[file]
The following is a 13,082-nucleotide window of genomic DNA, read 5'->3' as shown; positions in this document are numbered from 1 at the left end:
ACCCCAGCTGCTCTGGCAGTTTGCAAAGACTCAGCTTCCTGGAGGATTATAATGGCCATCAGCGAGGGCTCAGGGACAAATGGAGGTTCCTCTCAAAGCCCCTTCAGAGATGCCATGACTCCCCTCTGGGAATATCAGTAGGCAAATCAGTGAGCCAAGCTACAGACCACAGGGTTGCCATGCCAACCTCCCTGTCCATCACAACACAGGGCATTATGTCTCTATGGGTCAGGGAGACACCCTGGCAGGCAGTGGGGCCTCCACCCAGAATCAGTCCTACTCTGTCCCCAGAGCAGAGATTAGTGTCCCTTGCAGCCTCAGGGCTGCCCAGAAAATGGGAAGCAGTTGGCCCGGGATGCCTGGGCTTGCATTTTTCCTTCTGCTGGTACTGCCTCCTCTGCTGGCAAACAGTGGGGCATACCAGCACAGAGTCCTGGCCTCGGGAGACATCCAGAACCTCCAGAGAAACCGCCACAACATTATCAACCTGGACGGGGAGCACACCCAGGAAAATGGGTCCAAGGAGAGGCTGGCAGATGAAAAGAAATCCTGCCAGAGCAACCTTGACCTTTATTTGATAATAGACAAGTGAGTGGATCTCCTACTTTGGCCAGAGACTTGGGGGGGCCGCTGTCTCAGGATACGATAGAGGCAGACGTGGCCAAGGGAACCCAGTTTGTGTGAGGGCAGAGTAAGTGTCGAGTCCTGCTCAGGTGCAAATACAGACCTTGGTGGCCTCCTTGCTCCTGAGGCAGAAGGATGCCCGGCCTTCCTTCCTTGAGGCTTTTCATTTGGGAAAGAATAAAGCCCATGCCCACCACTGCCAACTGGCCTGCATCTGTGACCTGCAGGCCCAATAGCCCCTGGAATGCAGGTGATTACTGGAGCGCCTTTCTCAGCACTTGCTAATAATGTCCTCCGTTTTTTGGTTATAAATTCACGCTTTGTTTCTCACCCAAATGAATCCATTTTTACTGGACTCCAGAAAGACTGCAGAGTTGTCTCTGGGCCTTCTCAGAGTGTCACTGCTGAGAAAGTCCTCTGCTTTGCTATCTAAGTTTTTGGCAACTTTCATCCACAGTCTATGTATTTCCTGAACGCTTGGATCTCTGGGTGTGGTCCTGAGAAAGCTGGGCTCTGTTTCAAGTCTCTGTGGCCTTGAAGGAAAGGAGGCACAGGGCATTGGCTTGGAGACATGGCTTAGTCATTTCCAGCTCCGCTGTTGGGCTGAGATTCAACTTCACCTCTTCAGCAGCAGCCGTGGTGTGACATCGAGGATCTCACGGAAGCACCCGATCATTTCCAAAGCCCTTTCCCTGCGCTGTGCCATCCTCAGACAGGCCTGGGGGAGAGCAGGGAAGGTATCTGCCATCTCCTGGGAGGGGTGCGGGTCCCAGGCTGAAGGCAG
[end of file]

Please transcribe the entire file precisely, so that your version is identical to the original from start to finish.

The following is a 13,082-nucleotide window of genomic DNA, read 5'->3' as shown; positions in this document are numbered from 1 at the left end:
ACCCCAGCTGCTCTGGCAGTTTGCAAAGACTCAGCTTCCTGGAGGATTATAATGGCCATCAGCGAGGGCTCAGGGACAAATGGAGGTTCCTCTCAAAGCCCCTTCAGAGATGCCATGACTCCCCTCTGGGAATATCAGTAGGCAAATCAGTGAGCCAAGCTACAGACCACAGGGTTGCCATGCCAACCTCCCTGTCCATCACAACACAGGGCATTATGTCTCTATGGGTCAGGGAGACACCCTGGCAGGCAGTGGGGCCTCCACCCAGAATCAGTCCTACTCTGTCCCCAGAGCAGAGATTAGTGTCCCTTGCAGCCTCAGGGCTGCCCAGAAAATGGGAAGCAGTTGGCCCGGGATGCCTGGGCTTGCATTTTTCCTTCTGCTGGTACTGCCTCCTCTGCTGGCAAACAGTGGGGCATACCAGCACAGAGTCCTGGCCTCGGGAGACATCCAGAACCTCCAGAGAAACCGCCACAACATTATCAACCTGGACGGGGAGCACACCCAGGAAAATGGGTCCAAGGAGAGGCTGGCAGATGAAAAGAAATCCTGCCAGAGCAACCTTGACCTTTATTTGATAATAGACAAGTGAGTGGATCTCCTACTTTGGCCAGAGACTTGGGGGGGCCGCTGTCTCAGGATACGATAGAGGCAGACGTGGCCAAGGGAACCCAGTTTGTGTGAGGGCAGAGTAAGTGTCGAGTCCTGCTCAGGTGCAAATACAGACCTTGGTGGCCTCCTTGCTCCTGAGGCAGAAGGATGCCCGGCCTTCCTTCCTTGAGGCTTTTCATTTGGGAAAGAATAAAGCCCATGCCCACCACTGCCAACTGGCCTGCATCTGTGACCTGCAGGCCCAATAGCCCCTGGAATGCAGGTGATTACTGGAGCGCCTTTCTCAGCACTTGCTAATAATGTCCTCCGTTTTTTGGTTATAAATTCACGCTTTGTTTCTCACCCAAATGAATCCATTTTTACTGGACTCCAGAAAGACTGCAGAGTTGTCTCTGGGCCTTCTCAGAGTGTCACTGCTGAGAAAGTCCTCTGCTTTGCTATCTAAGTTTTTGGCAACTTTCATCCACAGTCTATGTATTTCCTGAACGCTTGGATCTCTGGGTGTGGTCCTGAGAAAGCTGGGCTCTGTTTCAAGTCTCTGTGGCCTTGAAGGAAAGGAGGCACAGGGCATTGGCTTGGAGACATGGCTTAGTCATTTCCAGCTCCGCTGTTGGGCTGAGATTCAACTTCACCTCTTCAGCAGCAGCCGTGGTGTGACATCGAGGATCTCACGGAAGCACCCGATCATTTCCAAAGCCCTTTCCCTGCGCTGTGCCATCCTCAGACAGGCCTGGGGGAGAGCAGGGAAGGTATCTGCCATCTCCTGGGAGGGGTGCGGGTCCCAGGCTGAAGGCAG